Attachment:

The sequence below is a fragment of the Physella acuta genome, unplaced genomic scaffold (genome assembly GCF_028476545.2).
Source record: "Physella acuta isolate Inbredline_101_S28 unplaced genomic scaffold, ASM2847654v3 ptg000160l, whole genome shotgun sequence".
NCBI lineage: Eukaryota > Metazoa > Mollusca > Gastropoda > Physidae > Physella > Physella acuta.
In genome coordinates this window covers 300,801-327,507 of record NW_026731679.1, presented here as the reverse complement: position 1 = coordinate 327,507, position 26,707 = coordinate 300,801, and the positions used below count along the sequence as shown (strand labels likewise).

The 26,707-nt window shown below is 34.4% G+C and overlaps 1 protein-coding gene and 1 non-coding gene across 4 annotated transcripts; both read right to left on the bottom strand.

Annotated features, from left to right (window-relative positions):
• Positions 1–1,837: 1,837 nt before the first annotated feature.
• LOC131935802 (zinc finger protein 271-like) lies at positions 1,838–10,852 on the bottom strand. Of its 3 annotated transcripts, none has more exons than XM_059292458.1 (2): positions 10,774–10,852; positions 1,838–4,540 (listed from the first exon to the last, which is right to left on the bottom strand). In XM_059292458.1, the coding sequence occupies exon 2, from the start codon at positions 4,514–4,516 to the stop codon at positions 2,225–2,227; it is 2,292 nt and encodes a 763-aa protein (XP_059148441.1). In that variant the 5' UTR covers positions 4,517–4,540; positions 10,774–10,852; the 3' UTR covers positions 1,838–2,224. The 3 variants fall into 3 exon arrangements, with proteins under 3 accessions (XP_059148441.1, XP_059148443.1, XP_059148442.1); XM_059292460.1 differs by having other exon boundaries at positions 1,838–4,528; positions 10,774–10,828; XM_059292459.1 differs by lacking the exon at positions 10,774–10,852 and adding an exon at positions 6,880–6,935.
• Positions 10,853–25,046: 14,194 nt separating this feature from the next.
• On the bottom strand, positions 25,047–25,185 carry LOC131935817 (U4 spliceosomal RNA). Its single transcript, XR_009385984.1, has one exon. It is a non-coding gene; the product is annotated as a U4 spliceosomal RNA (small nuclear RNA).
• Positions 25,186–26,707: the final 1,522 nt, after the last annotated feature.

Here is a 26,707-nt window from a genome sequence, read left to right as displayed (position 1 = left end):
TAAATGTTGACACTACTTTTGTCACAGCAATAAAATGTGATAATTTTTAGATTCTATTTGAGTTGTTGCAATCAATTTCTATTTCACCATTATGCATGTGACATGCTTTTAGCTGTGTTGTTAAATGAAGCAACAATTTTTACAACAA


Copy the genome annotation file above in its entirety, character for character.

The sequence below is a fragment of the Physella acuta genome, unplaced genomic scaffold (genome assembly GCF_028476545.2).
Source record: "Physella acuta isolate Inbredline_101_S28 unplaced genomic scaffold, ASM2847654v3 ptg000160l, whole genome shotgun sequence".
NCBI lineage: Eukaryota > Metazoa > Mollusca > Gastropoda > Physidae > Physella > Physella acuta.
In genome coordinates this window covers 300,801-327,507 of record NW_026731679.1, presented here as the reverse complement: position 1 = coordinate 327,507, position 26,707 = coordinate 300,801, and the positions used below count along the sequence as shown (strand labels likewise).

The 26,707-nt window shown below is 34.4% G+C and overlaps 1 protein-coding gene and 1 non-coding gene across 4 annotated transcripts; both read right to left on the bottom strand.

Annotated features, from left to right (window-relative positions):
• Positions 1–1,837: 1,837 nt before the first annotated feature.
• LOC131935802 (zinc finger protein 271-like) lies at positions 1,838–10,852 on the bottom strand. Of its 3 annotated transcripts, none has more exons than XM_059292458.1 (2): positions 10,774–10,852; positions 1,838–4,540 (listed from the first exon to the last, which is right to left on the bottom strand). In XM_059292458.1, the coding sequence occupies exon 2, from the start codon at positions 4,514–4,516 to the stop codon at positions 2,225–2,227; it is 2,292 nt and encodes a 763-aa protein (XP_059148441.1). In that variant the 5' UTR covers positions 4,517–4,540; positions 10,774–10,852; the 3' UTR covers positions 1,838–2,224. The 3 variants fall into 3 exon arrangements, with proteins under 3 accessions (XP_059148441.1, XP_059148443.1, XP_059148442.1); XM_059292460.1 differs by having other exon boundaries at positions 1,838–4,528; positions 10,774–10,828; XM_059292459.1 differs by lacking the exon at positions 10,774–10,852 and adding an exon at positions 6,880–6,935.
• Positions 10,853–25,046: 14,194 nt separating this feature from the next.
• On the bottom strand, positions 25,047–25,185 carry LOC131935817 (U4 spliceosomal RNA). Its single transcript, XR_009385984.1, has one exon. It is a non-coding gene; the product is annotated as a U4 spliceosomal RNA (small nuclear RNA).
• Positions 25,186–26,707: the final 1,522 nt, after the last annotated feature.

Here is a 26,707-nt window from a genome sequence, read left to right as displayed (position 1 = left end):
TAAATGTTGACACTACTTTTGTCACAGCAATAAAATGTGATAATTTTTAGATTCTATTTGAGTTGTTGCAATCAATTTCTATTTCACCATTATGCATGTGACATGCTTTTAGCTGTGTTGTTAAATGAAGCAACAATTTTTACAACAA